What kind of band are you bringing to town? I'll be bringing three accompanying singers. I don't know if I should call them back-up singers, as we haven't done our act yet. They may come to be much more than that. We've done one show together. It was fun, all the personality and character they brought to it.
Gospel singers? Good question. Two of them are Jewish and one is straight-up gospel, from the same denomination that I belong to, which is the oldest, most established African American Pentecostal denomination, the Church of God in Christ. So it's ecumenical.
Maybe this is just my own obsession showing through, but I'm reminded of Dylan circa 1979. I'm not a real authority on Dylan. Seems like his vision was a personal one. He had this burden of being Jewish and then converting to Christianity. That's more baggage than most of us could bear. On top of that, having walked away from his politics. Remember in that Scorcese documentary when Joan Baez said, "You people don't get it. He's not going to be here for your protest march." In my approach it's very sincere and passionate. What I'm doing is a natural extension of what I have been doing all along. For Dylan, it was a sea change. And you can only surmise that his purpose had to have been to proselytize: I bit the bullet, now you fools do the same. It was not well received.
Speaking of which, do you have any thoughts about the Donnie McClurkin controversy? You're going to have to hip me to it. My experience with born-again Christianity is: "If you were the devil, where would you hide? What kind of disguise would you wear?" Now, if you want to hip me to whatever Donnie McClurkin did or didn't do in the name of Jesus Christ, I'll try to defend or apologize.
I didn't want a defense or apology. He was the openly anti-gay preacher (and singer) that Barack Obama invited on a recent tour. I have heard the most bigoted, narrow-minded things coming out of the mouths of preachers in the pulpit, in front of an African-American congregation. You sit there and you wonder, you of all people know that the Bible was preached as condoning slavery, that slavery was God's will. And this same congregation stood on His word, knowing that His desire for His people was liberty and freedom, and they stood on His word and marched and put their bodies on the line, with a non-violent morality, and witnessed over and over the power of God delivering them. But here's what I can tell you. I read the same Bible they do. And it says pretty clearly, God ain't jiggy with homos. But you know what? It also says he's not down with a lot of things. And nine-tenths of those, I do. So all I can go back to is: Who is among you without sin, let him cast the first stone. I approached my pastor about this. I asked him, "What about the gays?" He was like, "Look, as a man of God, I am obligated to preach the word of God. Not what I think, but what God says." I had a choice. Was I going to walk away from what had been such a benefit to me? Or was I going to leave an open-ended question mark on things that are obviously way beyond my understanding. So I try to live my life in an inclusive way, in a way that's not intolerant. That sounds so petty. I mean in a loving way.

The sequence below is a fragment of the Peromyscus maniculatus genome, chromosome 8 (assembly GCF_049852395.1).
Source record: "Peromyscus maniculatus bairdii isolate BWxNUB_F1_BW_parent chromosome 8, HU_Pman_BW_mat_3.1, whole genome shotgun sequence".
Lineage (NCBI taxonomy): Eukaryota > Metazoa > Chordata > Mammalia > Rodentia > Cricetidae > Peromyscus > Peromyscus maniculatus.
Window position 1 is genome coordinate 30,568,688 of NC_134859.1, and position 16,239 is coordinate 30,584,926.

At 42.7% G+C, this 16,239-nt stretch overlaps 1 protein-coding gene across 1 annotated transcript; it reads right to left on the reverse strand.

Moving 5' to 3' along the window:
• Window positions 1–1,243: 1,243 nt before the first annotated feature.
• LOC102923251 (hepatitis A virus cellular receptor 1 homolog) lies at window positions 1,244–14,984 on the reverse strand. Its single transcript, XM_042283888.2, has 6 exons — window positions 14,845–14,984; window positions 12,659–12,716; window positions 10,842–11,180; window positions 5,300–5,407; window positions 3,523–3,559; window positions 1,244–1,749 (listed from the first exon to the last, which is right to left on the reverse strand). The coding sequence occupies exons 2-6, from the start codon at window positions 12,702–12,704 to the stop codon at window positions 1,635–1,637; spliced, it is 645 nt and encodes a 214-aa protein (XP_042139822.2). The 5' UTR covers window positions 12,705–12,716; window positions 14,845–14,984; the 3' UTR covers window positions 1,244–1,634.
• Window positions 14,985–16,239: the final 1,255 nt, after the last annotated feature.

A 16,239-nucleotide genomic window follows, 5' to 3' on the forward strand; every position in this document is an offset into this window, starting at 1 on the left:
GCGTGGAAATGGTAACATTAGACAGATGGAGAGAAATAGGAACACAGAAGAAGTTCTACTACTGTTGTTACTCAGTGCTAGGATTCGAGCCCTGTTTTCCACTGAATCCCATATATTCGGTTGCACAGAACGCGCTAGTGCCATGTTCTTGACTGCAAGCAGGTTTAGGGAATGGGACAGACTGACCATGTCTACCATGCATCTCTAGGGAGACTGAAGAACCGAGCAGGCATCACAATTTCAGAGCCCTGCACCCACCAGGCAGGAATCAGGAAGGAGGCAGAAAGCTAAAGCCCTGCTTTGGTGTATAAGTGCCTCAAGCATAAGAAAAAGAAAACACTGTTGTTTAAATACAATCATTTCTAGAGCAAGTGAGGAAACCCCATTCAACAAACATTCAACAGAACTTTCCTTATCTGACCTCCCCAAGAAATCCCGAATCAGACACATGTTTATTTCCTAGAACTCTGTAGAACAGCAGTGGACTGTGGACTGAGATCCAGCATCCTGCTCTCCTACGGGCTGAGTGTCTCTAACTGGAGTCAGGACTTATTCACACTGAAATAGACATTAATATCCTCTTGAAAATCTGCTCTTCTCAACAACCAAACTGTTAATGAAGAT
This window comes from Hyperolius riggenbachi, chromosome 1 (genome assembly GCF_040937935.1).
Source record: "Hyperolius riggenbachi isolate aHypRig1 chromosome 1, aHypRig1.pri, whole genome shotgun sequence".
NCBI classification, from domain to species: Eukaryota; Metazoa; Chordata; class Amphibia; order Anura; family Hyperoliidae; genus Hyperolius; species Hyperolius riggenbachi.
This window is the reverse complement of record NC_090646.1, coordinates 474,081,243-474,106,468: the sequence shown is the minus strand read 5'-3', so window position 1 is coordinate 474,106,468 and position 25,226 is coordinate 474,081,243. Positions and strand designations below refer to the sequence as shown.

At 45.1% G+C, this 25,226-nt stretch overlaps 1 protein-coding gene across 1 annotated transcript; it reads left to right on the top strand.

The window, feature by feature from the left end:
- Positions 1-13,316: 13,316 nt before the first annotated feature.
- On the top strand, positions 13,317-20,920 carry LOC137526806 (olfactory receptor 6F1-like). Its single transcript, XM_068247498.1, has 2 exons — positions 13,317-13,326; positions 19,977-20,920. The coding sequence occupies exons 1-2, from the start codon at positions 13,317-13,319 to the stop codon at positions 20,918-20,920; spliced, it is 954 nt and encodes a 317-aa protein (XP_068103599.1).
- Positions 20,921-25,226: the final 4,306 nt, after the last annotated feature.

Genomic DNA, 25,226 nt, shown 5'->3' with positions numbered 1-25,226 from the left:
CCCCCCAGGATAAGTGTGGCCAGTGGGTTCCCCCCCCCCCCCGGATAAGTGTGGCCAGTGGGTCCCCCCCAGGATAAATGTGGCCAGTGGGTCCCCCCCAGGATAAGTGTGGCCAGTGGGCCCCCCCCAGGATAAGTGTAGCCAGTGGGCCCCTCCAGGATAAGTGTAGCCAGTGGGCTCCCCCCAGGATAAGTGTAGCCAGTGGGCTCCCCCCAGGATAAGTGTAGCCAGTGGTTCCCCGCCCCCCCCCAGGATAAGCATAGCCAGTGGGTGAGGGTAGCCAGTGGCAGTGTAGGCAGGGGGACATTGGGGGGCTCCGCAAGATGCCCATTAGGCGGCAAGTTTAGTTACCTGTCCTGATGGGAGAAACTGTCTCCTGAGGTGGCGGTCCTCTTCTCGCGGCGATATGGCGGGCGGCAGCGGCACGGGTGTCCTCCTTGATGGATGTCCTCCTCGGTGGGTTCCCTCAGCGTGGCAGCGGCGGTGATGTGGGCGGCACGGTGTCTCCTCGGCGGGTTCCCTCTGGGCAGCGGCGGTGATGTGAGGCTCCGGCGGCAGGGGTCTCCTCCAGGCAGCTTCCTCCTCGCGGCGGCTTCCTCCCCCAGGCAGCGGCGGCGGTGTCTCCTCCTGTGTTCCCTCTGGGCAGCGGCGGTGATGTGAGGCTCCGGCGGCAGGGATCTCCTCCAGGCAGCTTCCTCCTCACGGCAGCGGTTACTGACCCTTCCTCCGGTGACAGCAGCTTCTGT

When you were starting out releasing records, did you ever think about the future, and what you wanted for your career? Or was it all in the moment? I had apparently a stronger instinct than many of my fellow artists. I wasn't conceiving of it as a career. I was thinking of it as a means to an end. I identified as a political activist. At that time, I thought of the role of the artist as a bourgeois elitist. But here was a vehicle, with whatever measure of talent, and it just landed in my lap. So I took the opportunity. I did conceive of the trilogy of albums, Short Sharp Shocked, Captain Swing and Arkansas Traveler, from day one. The dominant concept was: I don't know where this ride is going, but I can sure do a good job at this point. It's like taking four years out to go to school, and then you don't read another book. I took that time to outline where I come from, because I might not get another chance.
You've done blues, latin, jazz, dub, rock, country, now gospel… I'll pick your mind about this. At this point it looks peripatetic, almost like style for the sake of style. Musical reinvention for it's own sake, as if I can't settle down, or more problematically, what if I did settle down, and it turned out to be boring and tedious? On the surface that's what it appears to be. But I'm starting to see the light at the end of the tunnel, and it goes something like this: I have a passionate love for all forms of indigenous American music. And American artists have one of the richest musical heritages in the world, and why, for the sake of marketing, would we allow ourselves to be forced into a very narrow genre? Part of that sensibility comes from being from Texas, where form follows function. Music is not a concert experience. It's a utility, like a tool. It can move and inspire, and literally move people to start dancing. And also inspire you to think deep thoughts. But the bottom line is that red neck at the back of the bar with a Budweiser.
He is always there. It's good that you see his usefulness. 'Cause that's you, right?
I've been the redneck at the back of the bar! (Laughs…)